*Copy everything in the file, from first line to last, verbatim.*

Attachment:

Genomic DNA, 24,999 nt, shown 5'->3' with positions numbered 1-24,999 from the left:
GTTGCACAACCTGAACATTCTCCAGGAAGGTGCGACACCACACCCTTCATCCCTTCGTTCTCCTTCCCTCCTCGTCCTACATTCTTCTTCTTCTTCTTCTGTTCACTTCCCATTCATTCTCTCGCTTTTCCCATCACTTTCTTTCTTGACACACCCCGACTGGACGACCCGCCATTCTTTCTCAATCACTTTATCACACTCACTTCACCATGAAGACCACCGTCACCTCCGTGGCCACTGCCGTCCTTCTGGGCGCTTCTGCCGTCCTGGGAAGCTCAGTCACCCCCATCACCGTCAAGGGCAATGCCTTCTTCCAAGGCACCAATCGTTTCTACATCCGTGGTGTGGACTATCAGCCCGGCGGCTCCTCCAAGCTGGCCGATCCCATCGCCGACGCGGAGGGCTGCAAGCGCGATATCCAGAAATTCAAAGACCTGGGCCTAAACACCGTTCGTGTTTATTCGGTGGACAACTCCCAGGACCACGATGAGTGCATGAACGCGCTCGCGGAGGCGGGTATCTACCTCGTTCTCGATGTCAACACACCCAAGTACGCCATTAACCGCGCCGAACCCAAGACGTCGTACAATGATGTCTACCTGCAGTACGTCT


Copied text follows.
Genomic DNA, 24,999 nt, shown 5'->3' with positions numbered 1-24,999 from the left:
GTTGCACAACCTGAACATTCTCCAGGAAGGTGCGACACCACACCCTTCATCCCTTCGTTCTCCTTCCCTCCTCGTCCTACATTCTTCTTCTTCTTCTTCTGTTCACTTCCCATTCATTCTCTCGCTTTTCCCATCACTTTCTTTCTTGACACACCCCGACTGGACGACCCGCCATTCTTTCTCAATCACTTTATCACACTCACTTCACCATGAAGACCACCGTCACCTCCGTGGCCACTGCCGTCCTTCTGGGCGCTTCTGCCGTCCTGGGAAGCTCAGTCACCCCCATCACCGTCAAGGGCAATGCCTTCTTCCAAGGCACCAATCGTTTCTACATCCGTGGTGTGGACTATCAGCCCGGCGGCTCCTCCAAGCTGGCCGATCCCATCGCCGACGCGGAGGGCTGCAAGCGCGATATCCAGAAATTCAAAGACCTGGGCCTAAACACCGTTCGTGTTTATTCGGTGGACAACTCCCAGGACCACGATGAGTGCATGAACGCGCTCGCGGAGGCGGGTATCTACCTCGTTCTCGATGTCAACACACCCAAGTACGCCATTAACCGCGCCGAACCCAAGACGTCGTACAATGATGTCTACCTGCAGTACGTCT